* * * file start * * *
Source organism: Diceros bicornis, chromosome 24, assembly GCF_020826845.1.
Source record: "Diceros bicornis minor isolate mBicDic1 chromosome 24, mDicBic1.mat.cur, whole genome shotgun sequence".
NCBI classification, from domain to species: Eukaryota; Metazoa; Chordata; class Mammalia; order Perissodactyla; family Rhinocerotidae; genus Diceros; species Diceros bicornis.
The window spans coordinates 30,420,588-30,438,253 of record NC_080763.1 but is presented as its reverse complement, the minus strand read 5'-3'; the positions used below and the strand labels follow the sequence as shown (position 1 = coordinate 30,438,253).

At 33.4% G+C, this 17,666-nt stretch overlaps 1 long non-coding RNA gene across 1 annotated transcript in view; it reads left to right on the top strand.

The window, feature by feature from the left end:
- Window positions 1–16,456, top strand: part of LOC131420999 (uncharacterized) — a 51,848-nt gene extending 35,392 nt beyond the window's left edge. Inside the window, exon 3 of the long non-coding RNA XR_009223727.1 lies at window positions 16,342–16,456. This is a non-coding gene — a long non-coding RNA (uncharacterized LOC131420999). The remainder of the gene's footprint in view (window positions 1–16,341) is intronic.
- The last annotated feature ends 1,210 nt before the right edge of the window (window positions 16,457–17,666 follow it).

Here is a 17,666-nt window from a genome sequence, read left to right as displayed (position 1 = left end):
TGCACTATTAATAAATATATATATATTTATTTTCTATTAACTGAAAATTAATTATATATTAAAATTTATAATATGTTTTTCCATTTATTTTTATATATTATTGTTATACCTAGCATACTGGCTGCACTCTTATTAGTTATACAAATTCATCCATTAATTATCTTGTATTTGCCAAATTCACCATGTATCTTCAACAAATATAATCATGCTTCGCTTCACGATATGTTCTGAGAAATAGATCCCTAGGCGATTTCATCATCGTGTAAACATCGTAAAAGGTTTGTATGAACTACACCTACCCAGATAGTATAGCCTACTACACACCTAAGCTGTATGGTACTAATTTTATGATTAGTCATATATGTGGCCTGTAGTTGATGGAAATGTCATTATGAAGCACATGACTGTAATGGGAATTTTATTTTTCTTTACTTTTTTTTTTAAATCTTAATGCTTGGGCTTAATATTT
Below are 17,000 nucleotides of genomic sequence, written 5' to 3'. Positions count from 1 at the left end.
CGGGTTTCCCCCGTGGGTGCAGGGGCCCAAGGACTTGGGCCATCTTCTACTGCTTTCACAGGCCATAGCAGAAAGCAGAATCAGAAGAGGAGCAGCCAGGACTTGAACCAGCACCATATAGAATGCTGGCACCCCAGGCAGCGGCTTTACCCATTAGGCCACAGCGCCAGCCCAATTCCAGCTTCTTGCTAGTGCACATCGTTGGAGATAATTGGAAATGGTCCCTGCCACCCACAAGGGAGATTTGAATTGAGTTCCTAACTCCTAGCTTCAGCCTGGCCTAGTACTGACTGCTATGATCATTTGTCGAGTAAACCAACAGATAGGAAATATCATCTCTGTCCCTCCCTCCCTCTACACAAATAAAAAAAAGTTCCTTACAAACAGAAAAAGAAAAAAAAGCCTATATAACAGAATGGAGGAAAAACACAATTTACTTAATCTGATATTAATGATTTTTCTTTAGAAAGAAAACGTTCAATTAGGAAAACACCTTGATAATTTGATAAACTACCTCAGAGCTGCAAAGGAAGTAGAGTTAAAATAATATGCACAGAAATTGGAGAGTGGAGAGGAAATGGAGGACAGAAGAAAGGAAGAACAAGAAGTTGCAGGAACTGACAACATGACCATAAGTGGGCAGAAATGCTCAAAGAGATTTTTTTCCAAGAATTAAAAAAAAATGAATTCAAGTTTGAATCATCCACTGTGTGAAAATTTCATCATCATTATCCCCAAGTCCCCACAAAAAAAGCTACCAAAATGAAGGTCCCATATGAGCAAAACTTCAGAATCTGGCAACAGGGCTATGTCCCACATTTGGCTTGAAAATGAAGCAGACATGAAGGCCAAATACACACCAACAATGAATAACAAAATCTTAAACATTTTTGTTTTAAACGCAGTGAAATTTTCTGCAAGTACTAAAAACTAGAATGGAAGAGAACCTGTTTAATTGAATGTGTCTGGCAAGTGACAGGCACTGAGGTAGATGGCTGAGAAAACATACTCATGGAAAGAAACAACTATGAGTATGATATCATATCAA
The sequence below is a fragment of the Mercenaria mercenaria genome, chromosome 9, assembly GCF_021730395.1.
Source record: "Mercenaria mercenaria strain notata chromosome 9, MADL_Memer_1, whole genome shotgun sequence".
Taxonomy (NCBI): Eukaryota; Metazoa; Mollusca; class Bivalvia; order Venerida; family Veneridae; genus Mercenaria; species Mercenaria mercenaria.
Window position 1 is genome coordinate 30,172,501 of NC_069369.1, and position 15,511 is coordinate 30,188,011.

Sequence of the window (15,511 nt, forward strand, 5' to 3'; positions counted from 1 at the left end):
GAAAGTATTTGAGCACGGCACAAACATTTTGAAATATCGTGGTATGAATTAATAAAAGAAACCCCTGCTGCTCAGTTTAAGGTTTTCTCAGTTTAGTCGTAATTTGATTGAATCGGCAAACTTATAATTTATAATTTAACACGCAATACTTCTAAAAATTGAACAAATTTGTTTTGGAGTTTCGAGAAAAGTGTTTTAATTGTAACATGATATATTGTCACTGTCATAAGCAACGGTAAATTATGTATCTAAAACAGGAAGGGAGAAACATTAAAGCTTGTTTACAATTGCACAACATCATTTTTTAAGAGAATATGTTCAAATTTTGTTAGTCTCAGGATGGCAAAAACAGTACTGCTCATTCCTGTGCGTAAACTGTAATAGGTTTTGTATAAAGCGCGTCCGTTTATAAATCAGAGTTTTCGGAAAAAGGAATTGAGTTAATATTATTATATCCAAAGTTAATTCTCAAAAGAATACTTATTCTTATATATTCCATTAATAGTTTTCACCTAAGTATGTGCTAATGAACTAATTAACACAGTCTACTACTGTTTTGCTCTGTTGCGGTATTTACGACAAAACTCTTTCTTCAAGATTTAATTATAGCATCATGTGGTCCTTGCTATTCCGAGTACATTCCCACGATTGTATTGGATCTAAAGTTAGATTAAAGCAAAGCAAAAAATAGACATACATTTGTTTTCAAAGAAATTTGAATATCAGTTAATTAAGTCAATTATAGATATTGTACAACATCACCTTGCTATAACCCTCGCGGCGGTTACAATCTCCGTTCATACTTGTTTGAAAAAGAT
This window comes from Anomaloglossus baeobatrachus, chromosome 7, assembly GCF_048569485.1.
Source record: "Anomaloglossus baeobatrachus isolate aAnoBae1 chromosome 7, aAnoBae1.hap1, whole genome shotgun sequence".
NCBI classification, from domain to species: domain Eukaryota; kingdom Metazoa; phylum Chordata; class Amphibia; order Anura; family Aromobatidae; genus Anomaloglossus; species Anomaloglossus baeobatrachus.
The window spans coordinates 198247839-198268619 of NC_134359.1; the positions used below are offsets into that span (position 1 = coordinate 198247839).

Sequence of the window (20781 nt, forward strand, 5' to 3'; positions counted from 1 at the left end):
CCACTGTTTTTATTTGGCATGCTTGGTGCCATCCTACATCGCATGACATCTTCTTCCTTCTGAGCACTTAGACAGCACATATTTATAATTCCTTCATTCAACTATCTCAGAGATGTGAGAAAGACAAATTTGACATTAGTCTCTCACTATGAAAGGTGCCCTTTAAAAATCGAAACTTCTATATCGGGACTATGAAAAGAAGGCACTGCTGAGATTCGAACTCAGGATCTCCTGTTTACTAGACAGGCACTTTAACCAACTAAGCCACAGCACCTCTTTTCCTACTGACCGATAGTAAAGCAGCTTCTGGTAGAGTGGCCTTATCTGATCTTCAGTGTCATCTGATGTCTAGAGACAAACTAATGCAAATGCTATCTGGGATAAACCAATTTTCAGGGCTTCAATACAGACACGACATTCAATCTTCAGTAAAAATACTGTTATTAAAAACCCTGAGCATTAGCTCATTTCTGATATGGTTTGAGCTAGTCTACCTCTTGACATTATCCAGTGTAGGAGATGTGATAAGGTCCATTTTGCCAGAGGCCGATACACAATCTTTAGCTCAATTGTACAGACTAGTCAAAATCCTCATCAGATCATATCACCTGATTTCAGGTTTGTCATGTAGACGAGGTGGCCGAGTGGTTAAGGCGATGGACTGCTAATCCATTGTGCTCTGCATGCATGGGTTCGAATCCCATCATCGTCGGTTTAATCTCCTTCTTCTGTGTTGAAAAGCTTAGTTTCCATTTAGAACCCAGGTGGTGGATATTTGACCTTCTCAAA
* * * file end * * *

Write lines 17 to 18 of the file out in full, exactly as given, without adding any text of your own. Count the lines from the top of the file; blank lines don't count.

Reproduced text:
Sequence of the window (15,511 nt, forward strand, 5' to 3'; positions counted from 1 at the left end):
GAAAGTATTTGAGCACGGCACAAACATTTTGAAATATCGTGGTATGAATTAATAAAAGAAACCCCTGCTGCTCAGTTTAAGGTTTTCTCAGTTTAGTCGTAATTTGATTGAATCGGCAAACTTATAATTTATAATTTAACACGCAATACTTCTAAAAATTGAACAAATTTGTTTTGGAGTTTCGAGAAAAGTGTTTTAATTGTAACATGATATATTGTCACTGTCATAAGCAACGGTAAATTATGTATCTAAAACAGGAAGGGAGAAACATTAAAGCTTGTTTACAATTGCACAACATCATTTTTTAAGAGAATATGTTCAAATTTTGTTAGTCTCAGGATGGCAAAAACAGTACTGCTCATTCCTGTGCGTAAACTGTAATAGGTTTTGTATAAAGCGCGTCCGTTTATAAATCAGAGTTTTCGGAAAAAGGAATTGAGTTAATATTATTATATCCAAAGTTAATTCTCAAAAGAATACTTATTCTTATATATTCCATTAATAGTTTTCACCTAAGTATGTGCTAATGAACTAATTAACACAGTCTACTACTGTTTTGCTCTGTTGCGGTATTTACGACAAAACTCTTTCTTCAAGATTTAATTATAGCATCATGTGGTCCTTGCTATTCCGAGTACATTCCCACGATTGTATTGGATCTAAAGTTAGATTAAAGCAAAGCAAAAAATAGACATACATTTGTTTTCAAAGAAATTTGAATATCAGTTAATTAAGTCAATTATAGATATTGTACAACATCACCTTGCTATAACCCTCGCGGCGGTTACAATCTCCGTTCATACTTGTTTGAAAAAGAT